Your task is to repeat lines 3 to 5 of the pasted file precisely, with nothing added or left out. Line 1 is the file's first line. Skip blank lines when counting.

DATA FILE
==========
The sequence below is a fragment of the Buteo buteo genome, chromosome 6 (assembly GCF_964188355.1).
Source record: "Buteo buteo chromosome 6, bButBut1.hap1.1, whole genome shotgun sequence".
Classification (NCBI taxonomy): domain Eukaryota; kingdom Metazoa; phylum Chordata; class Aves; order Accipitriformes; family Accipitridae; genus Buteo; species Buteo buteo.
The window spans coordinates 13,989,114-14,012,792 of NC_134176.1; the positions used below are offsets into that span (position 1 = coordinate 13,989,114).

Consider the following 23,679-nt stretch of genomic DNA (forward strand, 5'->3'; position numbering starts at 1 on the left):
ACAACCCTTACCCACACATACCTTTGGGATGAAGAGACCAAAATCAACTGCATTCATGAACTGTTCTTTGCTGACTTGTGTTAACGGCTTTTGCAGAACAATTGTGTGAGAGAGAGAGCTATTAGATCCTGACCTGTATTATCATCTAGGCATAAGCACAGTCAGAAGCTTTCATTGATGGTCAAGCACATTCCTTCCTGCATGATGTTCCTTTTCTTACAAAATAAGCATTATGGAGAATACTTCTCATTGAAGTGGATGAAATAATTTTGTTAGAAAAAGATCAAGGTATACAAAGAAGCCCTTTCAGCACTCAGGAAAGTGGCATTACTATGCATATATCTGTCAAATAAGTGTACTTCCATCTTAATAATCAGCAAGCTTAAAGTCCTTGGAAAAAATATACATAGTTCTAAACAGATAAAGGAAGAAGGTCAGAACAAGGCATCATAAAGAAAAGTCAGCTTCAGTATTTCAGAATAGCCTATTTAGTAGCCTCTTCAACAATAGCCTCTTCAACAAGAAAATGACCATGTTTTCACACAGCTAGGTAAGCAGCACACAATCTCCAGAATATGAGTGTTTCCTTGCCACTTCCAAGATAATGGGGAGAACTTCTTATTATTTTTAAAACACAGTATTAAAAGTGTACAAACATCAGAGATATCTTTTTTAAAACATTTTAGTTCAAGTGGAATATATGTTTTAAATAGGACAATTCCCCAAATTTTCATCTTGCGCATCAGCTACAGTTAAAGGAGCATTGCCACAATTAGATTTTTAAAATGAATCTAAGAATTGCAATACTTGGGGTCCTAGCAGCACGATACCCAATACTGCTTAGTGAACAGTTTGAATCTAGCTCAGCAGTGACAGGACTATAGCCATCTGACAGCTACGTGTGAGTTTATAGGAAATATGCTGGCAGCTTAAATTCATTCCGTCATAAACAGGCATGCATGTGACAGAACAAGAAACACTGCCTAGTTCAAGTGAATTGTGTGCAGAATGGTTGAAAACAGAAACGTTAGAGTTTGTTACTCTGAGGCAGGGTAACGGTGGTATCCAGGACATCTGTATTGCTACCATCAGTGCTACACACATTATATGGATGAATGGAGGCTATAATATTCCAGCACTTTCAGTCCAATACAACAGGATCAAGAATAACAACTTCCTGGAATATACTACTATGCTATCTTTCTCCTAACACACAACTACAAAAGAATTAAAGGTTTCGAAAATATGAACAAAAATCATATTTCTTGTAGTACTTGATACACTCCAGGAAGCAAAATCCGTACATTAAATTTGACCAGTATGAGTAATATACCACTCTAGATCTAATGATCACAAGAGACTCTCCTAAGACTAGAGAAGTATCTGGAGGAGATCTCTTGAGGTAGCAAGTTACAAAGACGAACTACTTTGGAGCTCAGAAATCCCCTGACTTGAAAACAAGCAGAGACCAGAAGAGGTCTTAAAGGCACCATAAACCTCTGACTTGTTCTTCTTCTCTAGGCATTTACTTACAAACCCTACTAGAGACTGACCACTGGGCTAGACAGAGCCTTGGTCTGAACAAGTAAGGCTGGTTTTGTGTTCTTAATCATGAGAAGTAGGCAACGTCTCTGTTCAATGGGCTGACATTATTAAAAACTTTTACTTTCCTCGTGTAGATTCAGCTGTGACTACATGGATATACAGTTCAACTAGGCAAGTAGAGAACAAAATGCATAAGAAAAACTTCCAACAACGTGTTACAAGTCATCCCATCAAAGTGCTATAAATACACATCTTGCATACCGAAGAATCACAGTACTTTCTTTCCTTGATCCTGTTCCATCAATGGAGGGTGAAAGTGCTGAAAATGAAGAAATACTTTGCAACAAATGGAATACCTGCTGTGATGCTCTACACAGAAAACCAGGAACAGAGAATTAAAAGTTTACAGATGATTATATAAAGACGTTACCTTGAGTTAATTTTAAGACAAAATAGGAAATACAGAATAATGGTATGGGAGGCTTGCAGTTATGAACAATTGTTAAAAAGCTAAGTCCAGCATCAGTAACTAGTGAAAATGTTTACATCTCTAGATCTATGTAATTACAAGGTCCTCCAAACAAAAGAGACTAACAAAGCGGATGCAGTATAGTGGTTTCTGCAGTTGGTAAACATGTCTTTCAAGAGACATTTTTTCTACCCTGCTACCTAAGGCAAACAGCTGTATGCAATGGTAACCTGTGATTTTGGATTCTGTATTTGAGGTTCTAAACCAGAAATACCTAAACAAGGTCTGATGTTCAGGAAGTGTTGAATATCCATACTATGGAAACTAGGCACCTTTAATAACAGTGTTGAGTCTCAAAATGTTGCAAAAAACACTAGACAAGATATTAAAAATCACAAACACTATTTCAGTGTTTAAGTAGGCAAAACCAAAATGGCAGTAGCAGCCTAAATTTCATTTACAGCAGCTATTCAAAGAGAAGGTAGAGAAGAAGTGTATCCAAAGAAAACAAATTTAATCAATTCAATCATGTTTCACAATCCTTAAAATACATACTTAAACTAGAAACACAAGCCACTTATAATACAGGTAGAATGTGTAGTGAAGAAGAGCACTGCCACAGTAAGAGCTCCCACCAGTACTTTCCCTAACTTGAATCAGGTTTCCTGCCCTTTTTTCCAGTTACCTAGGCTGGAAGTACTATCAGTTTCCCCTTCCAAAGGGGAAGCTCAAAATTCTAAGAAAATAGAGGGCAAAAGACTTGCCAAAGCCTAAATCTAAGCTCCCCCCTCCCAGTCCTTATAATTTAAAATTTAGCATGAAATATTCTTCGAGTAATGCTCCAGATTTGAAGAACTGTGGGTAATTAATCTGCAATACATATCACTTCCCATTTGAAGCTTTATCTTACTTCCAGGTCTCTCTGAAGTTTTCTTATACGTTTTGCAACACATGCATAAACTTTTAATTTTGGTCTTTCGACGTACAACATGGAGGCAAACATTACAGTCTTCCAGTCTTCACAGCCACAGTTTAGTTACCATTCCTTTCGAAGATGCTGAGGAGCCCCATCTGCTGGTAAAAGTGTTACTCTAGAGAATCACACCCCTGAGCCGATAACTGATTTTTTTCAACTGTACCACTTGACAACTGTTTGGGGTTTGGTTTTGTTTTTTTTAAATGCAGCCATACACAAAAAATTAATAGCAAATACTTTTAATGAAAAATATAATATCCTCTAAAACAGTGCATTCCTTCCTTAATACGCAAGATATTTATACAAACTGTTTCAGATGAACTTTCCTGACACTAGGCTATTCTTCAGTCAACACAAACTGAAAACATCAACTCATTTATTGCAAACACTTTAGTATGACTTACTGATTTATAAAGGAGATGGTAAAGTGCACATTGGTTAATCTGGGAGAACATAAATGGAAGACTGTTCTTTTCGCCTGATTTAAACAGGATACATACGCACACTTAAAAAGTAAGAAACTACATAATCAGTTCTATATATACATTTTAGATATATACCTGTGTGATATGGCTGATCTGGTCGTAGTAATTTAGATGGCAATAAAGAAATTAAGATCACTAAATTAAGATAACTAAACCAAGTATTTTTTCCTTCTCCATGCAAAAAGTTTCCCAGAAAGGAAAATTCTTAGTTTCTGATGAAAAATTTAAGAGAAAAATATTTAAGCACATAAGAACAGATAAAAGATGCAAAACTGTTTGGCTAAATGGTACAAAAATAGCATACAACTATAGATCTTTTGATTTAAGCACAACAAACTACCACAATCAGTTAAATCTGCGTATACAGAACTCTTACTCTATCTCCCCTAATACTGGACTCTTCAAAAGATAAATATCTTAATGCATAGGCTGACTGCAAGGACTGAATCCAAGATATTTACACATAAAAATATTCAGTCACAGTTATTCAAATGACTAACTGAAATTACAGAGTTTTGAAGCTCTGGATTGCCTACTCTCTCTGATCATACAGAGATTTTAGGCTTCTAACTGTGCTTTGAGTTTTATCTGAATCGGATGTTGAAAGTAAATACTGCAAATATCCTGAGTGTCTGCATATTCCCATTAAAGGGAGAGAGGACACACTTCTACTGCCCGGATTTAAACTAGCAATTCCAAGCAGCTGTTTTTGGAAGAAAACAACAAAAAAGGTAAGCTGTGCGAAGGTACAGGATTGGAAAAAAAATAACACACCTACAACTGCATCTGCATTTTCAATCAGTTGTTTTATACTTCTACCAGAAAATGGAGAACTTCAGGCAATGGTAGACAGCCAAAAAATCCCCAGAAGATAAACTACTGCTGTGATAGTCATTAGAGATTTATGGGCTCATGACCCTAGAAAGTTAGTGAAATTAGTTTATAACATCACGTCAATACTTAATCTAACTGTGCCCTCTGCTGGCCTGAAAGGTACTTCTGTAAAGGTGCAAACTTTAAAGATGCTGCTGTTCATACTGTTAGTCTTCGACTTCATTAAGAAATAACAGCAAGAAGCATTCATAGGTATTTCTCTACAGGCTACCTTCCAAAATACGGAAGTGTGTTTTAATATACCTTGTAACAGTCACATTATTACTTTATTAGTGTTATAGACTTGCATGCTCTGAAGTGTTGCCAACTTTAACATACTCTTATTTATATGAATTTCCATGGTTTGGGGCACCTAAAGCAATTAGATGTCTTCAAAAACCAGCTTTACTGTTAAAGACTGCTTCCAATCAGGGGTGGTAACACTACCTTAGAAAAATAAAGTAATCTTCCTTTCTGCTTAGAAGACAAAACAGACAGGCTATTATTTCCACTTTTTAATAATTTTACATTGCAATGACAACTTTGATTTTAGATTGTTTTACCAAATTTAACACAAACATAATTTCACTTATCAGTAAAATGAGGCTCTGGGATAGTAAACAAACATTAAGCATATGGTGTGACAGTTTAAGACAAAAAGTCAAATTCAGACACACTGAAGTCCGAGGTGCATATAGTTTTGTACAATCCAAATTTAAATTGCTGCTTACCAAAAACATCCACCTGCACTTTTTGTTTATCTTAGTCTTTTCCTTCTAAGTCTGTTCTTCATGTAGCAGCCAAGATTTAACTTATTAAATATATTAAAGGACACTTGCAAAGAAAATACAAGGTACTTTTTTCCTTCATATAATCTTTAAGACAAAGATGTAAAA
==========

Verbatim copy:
Classification (NCBI taxonomy): domain Eukaryota; kingdom Metazoa; phylum Chordata; class Aves; order Accipitriformes; family Accipitridae; genus Buteo; species Buteo buteo.
The window spans coordinates 13,989,114-14,012,792 of NC_134176.1; the positions used below are offsets into that span (position 1 = coordinate 13,989,114).

Consider the following 23,679-nt stretch of genomic DNA (forward strand, 5'->3'; position numbering starts at 1 on the left):